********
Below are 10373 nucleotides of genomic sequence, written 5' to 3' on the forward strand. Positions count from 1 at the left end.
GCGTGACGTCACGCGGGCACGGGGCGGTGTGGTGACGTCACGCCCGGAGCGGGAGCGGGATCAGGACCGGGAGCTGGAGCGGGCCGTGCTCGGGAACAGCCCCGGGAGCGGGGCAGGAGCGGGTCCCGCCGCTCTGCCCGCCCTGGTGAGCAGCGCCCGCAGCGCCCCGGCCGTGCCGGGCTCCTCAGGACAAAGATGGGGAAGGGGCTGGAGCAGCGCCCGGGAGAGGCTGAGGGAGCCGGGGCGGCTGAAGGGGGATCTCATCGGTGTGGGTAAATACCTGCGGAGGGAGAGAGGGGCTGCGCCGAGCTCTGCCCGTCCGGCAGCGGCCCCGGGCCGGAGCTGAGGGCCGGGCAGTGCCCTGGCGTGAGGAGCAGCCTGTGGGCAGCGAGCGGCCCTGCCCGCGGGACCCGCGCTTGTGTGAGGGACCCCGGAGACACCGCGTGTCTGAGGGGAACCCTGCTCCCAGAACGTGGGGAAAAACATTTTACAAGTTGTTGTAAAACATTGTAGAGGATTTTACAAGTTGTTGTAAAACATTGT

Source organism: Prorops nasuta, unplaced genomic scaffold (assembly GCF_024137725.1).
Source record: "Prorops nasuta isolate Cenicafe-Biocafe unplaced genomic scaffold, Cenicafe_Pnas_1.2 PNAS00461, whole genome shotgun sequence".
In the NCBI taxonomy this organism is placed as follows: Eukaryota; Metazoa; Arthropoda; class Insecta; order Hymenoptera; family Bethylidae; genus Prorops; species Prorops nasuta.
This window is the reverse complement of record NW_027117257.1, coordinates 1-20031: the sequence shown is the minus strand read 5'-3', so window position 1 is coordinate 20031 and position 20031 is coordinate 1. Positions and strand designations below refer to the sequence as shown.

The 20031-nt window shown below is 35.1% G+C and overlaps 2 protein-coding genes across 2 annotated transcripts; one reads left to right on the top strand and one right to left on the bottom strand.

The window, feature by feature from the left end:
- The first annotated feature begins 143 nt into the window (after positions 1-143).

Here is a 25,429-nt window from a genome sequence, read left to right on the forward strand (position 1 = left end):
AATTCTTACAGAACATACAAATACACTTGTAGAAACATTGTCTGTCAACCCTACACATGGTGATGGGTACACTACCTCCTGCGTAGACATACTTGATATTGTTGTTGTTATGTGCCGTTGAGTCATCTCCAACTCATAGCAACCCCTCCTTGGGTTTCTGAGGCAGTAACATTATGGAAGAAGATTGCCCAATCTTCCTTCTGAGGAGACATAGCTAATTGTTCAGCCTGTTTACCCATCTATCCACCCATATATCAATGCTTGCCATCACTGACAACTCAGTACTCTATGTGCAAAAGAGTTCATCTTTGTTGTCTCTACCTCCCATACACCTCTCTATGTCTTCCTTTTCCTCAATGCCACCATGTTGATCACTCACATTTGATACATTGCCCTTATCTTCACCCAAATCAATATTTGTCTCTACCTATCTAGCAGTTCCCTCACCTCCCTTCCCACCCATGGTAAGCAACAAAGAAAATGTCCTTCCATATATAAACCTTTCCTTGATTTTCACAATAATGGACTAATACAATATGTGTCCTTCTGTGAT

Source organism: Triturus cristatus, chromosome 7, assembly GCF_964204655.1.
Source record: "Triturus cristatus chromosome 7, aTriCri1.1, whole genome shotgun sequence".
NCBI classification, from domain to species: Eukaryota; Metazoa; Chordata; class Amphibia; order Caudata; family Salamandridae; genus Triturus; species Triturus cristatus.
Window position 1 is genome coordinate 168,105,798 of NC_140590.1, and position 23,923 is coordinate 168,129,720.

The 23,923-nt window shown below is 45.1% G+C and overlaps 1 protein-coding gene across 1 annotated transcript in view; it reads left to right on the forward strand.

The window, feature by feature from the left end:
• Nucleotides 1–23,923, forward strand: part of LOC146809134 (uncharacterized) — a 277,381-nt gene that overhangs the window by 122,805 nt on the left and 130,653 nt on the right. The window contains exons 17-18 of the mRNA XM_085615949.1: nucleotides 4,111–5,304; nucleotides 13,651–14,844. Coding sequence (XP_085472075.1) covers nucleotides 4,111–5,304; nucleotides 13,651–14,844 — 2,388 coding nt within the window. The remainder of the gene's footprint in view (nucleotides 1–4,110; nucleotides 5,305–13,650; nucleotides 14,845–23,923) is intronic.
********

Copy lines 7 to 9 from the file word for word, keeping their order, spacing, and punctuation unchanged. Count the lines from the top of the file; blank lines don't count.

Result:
The 20031-nt window shown below is 35.1% G+C and overlaps 2 protein-coding genes across 2 annotated transcripts; one reads left to right on the top strand and one right to left on the bottom strand.

The window, feature by feature from the left end:
- The first annotated feature begins 143 nt into the window (after positions 1-143).